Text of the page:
- Carroll Quigley, CFR member, mentor to Bill Clinton, from 'Tragedy And Hope'
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January 11, 2011, 10:14:49 PM
 #46

"Intrinsic value" is a value beyond what the object has as a medium of exchange.  For example, a peanut farmer cannot eat all his crop (perhaps he doesn't even like peanuts), so his crop has no intrinisc value for himself.  However, he sells his products to people who, presumedly, do have a use for said peanuts.  To the farmer, the peanut crop has little or no intrinsic value, but to the general population it does.  As a result, the crop has a real market value that is independent of it's trade value (to the farmer) and independent of speculative value.  Said another way, even if peanuts were used as a medium of exchange in his twon, the farmer's crop value would not drop to zero with the introduction of a better medium of exchange, such as silver coins.  Likewise, a mattress or shelter also has a definable value outside of the context of their trade value.

Thus, a paper currency has little intrinisc value.

Very, very well stated.

However, I still think it is semantic, if peanuts were used as trade but also as food that could also be said to give them "alternative" value. If they were no longer money, they could still be food, but a better peanut-variety could supplant them as a desirable food source and then they'd be back to square one. Perhaps they could then be used in a bio fuel plant. The fact that a peanut is more versatile than a bitcoin and from a semantic POV has more "intrinsic value" does not make it more valuable as a currency.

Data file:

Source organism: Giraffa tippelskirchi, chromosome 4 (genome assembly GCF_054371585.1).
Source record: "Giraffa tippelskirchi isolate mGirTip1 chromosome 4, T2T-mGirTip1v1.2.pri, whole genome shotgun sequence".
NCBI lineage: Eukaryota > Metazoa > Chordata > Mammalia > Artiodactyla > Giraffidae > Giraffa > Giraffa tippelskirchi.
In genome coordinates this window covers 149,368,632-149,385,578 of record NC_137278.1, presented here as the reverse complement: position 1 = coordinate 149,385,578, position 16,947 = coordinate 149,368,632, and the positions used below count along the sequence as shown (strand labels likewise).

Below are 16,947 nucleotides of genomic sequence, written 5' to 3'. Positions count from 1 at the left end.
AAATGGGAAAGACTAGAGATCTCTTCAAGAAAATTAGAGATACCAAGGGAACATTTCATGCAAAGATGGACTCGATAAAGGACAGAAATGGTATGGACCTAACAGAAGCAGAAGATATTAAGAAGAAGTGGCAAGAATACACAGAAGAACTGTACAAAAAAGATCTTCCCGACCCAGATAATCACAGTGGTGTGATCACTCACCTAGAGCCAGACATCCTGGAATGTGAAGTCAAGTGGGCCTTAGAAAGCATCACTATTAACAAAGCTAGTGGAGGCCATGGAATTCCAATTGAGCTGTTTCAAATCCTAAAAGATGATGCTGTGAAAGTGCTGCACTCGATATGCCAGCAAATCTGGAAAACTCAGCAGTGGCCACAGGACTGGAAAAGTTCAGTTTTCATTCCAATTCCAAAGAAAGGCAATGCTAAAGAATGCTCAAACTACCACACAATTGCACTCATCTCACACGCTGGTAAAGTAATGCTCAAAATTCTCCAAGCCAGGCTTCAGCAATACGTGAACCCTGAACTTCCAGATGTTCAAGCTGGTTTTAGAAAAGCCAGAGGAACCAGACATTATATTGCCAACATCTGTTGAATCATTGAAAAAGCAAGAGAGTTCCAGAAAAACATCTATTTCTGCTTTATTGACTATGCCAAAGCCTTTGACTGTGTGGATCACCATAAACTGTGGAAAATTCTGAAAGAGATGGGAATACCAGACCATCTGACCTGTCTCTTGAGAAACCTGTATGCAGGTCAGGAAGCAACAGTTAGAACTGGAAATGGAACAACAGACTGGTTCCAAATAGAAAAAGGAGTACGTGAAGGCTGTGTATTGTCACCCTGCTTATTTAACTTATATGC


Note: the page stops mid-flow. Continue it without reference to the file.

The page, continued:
Bitcoin lacks "alternative value" as something else outside maybe an experiment in cryptography. This is somewhat unimportant since all the qualities it does have makes it a pretty decent form of money.

If "alternative value" == "intrinisc value" then I'd have to answer the question "Should money have intrisic value?" with a resounding no. Both bitcoin and gold prove this.

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MoonShadow
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January 11, 2011, 10:51:29 PM
 #47

"Intrinsic value" is a value beyond what the object has as a medium of exchange.  For example, a peanut farmer cannot eat all his crop (perhaps he doesn't even like peanuts), so his crop has no intrinisc value for himself.  However, he sells his products to people who, presumedly, do have a use for said peanuts.  To the farmer, the peanut crop has little or no intrinsic value, but to the general population it does.  As a result, the crop has a real market value that is independent of it's trade value (to the farmer) and independent of speculative value.  Said another way, even if peanuts were used as a medium of exchange in his twon, the farmer's crop value would not drop to zero with the introduction of a better medium of exchange, such as silver coins.  Likewise, a mattress or shelter also has a definable value outside of the context of their trade value.

Thus, a paper currency has little intrinisc value.

Very, very well stated.

Thank you.
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The fact that a peanut is more versatile than a bitcoin and from a semantic POV has more "intrinsic value" does not make it more valuable as a currency.